An unworthy Deacon, named for the brother of God: James, striving to "work out his salvation with fear and trembling" within the Tradition (paradosis) of the Eastern Orthodox Faith. It is a strange and marvelous journey, and I am accompanied by the fourfold fruit of my fecundity. My wife, the Matushka or Diaconissa Sophia, is my beloved partner in the pursuit of Theosis, and she ranks me in every way.
And despite being well down in the 30's, it is amazingly beautiful. The time change has offered me a sunrise sailing. A mostly silhouetted Mt. Rainier towers out my window in front of an ever brightening southeast sky, while stars remain in the northwest which I can see even from the opposite side of the boat. What a great morning commute...but the cold is a precursor of what is to come.
Well, the chickens didn't arrive until Saturday, and thank goodness. We had our first power outage sometime Friday night - Saturday morning with no real explanation as to why. But, recognizing that the kids would freak out to awaken in utter darkness, meandered my way downstairs to find some flashlights - much to my amazement I did so without serious injury.
The chicks will, for around a month or so, require a heating lamp to keep them warm. I'm not sure how long our power was out, but it might have killed them had they been here. So we are taking precautions now that they are here, including a portable power supply unit that I expect will provide light for an hour or so while we prepare to evacuate them to the laundry room of our house.
The cold and power outages are a reminder of how important wood heat can be to us.
Friday evening I chopped wood (see previous post) and managed to just about double the size of my wood stack and I still have several more large rounds to work through. On Saturday I went and bought the windows to be replace din our house and I bought a couple of new power tools - including a chain saw. A recently downed tree across Totten road this morning reminded me of how handy a chainsaw can be...there is only one way in and out of our property, if a tree goes down on Diamond or Emerald roads, I am stuck.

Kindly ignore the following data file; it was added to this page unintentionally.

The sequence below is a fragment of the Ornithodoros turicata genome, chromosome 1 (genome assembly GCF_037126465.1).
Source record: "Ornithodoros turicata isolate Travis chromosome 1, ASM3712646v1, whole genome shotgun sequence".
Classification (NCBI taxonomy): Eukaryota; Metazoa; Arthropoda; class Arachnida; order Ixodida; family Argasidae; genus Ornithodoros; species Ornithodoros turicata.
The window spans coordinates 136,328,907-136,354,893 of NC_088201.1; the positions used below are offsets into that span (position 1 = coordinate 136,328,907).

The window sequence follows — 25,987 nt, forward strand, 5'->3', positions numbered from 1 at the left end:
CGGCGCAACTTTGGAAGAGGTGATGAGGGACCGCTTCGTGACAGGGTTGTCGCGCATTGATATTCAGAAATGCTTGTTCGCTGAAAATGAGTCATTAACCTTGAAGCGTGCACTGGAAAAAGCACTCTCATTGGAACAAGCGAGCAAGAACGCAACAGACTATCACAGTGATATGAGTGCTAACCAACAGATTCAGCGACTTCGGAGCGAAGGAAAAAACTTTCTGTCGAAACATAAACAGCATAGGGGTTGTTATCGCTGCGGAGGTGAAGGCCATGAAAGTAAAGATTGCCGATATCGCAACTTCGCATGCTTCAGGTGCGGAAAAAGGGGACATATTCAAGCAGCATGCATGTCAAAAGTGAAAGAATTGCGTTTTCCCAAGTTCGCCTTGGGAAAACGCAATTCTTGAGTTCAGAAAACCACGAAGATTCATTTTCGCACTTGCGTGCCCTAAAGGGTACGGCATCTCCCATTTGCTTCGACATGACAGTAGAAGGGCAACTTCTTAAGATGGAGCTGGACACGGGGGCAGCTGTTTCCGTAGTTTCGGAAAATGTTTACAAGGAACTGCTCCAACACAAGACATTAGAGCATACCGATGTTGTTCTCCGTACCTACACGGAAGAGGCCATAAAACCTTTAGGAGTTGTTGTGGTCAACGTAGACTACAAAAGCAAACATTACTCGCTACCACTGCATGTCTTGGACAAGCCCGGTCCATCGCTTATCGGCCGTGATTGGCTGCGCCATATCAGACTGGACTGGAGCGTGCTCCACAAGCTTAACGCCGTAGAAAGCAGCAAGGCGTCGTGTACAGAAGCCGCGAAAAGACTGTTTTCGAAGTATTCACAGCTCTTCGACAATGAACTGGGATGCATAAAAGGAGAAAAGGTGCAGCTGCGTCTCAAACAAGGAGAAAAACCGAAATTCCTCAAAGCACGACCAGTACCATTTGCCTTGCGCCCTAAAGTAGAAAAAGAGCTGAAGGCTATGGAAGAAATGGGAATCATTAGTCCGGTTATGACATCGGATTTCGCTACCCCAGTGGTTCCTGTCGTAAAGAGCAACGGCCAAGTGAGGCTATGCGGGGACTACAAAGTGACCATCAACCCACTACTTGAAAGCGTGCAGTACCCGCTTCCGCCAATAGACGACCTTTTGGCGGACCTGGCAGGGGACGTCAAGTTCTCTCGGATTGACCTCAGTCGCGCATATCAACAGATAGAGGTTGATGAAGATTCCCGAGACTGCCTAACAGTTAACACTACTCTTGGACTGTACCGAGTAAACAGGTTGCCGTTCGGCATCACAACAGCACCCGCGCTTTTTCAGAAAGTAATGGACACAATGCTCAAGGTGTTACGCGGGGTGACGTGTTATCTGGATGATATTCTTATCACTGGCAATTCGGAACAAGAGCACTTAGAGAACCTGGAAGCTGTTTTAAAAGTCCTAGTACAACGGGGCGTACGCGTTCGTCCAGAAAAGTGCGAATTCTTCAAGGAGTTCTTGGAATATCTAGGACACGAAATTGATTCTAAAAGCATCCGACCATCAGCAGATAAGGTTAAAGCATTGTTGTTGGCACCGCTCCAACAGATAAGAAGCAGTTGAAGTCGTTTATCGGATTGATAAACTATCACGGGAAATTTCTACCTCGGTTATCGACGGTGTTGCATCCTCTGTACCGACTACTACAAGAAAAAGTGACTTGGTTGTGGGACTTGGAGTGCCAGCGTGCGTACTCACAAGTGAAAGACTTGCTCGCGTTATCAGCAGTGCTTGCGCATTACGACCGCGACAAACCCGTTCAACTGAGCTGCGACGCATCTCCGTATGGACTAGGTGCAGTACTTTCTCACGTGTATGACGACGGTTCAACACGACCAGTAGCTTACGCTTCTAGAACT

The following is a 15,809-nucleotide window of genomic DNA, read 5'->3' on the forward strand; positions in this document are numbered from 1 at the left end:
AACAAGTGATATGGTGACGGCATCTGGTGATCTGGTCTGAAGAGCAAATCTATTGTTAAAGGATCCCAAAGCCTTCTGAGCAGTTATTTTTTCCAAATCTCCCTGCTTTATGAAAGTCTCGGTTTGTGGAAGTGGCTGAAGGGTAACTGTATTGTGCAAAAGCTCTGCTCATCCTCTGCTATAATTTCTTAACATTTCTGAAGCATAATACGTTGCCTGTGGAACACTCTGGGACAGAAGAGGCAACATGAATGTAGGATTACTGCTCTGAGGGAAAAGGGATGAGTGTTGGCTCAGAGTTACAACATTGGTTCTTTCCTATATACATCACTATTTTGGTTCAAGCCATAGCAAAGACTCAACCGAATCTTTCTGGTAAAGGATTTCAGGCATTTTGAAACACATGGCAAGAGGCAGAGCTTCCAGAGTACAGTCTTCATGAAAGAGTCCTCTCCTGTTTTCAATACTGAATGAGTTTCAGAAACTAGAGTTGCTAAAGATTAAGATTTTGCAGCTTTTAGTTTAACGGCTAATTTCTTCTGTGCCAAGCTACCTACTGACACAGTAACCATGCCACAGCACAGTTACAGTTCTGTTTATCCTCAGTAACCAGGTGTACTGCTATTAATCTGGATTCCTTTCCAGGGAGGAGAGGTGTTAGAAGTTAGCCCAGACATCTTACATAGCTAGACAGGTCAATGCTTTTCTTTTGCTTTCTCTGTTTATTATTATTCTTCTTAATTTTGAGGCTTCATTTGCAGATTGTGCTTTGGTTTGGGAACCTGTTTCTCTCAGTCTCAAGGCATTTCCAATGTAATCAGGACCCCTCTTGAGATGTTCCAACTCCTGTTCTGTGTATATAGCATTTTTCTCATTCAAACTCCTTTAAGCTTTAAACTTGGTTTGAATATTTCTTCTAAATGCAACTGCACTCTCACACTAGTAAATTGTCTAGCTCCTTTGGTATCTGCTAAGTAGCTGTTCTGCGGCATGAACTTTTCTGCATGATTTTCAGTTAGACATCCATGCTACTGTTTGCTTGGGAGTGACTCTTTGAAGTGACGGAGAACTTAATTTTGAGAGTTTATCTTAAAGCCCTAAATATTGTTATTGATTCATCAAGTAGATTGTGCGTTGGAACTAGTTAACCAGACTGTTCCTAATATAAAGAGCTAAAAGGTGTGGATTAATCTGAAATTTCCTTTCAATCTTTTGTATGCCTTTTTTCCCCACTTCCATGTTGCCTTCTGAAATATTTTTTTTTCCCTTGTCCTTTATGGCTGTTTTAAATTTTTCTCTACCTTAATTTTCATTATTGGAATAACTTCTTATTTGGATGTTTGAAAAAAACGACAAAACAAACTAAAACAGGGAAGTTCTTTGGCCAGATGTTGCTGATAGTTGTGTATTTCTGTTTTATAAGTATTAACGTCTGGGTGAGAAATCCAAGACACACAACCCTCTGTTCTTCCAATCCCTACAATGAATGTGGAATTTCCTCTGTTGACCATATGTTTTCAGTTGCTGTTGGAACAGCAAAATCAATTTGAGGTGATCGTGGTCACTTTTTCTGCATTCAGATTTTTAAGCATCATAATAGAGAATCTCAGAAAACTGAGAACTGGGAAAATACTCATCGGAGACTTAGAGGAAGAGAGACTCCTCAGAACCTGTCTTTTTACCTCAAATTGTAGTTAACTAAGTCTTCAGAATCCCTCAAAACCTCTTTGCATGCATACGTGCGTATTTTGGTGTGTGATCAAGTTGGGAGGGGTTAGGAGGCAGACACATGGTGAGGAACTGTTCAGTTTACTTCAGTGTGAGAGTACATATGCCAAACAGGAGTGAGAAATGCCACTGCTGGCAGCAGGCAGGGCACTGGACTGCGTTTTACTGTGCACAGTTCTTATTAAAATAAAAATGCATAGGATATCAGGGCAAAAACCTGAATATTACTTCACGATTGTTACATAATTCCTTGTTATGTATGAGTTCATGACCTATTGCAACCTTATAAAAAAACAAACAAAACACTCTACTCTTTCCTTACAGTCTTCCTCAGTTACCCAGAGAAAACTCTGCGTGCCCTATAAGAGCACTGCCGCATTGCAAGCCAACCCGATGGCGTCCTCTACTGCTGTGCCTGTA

I've yet to power it up, but I have one long round I pulled out of the woods that needs to be cut down to size and so I expect to fire the thing up this week if I can sneak out of work early one day. The trade off of a sunrise sailing into Seattle will be a sun already set sailing home (if not now, soon) - I guess I would prefer it the other way around.
I tinkered around with the molding around the windows, trying to figure out how they come out. I think I finally got it figured out and the Window guy seemed to know what he was talking about and confirmed my suspected methodology. This prompted the purchase of a new Makita circular saw since my old clunker was struggling to get the job doen for the chicken coop door.
We have thus far lost two of the 25 chicks. The girls - especially Charissa - have taken that kinda hard. They are going to have to get used to it though...frankly I don't care if they refuse to eat the roosters that will be set upon the table because that just means more for me.
Sunday was a washout day for me. Church was great, and picked up a portable power supply unit, but I began to feel sick. So I did nothing but bring firewood into the house (the cold was slowly coming), watched some TV, read the instructions for my cool new tools, and at one point burn some safely burnable garbage yard waste.
Never did get that tree pulled out. Maybe next weekend I can get the Fallin boys to help me. :)
Can't you compost the yard waste, or is there too much of it? We compost everything, and it makes a real difference to our veggies the following summer.
Re the chain saw: Make sure you also get some safety equipment (my son's a forester, in addition to the train thing). You'll need chaps for your legs -- they strap on over your jeans -- safety glasses, and ear protection, and you might as well get the hard hat, too. You want to be around to enjoy both the chicks and your family for awhile yet.
Not seen it yet? Good..that means it is well placed. The former owners started it, we have continued it. Not quite as deliberate or formal as a compost bin, but merely a natural place for matter to decay - far enough away not to smell.
I don't know if Sue will develope something more adavnced like a "bin."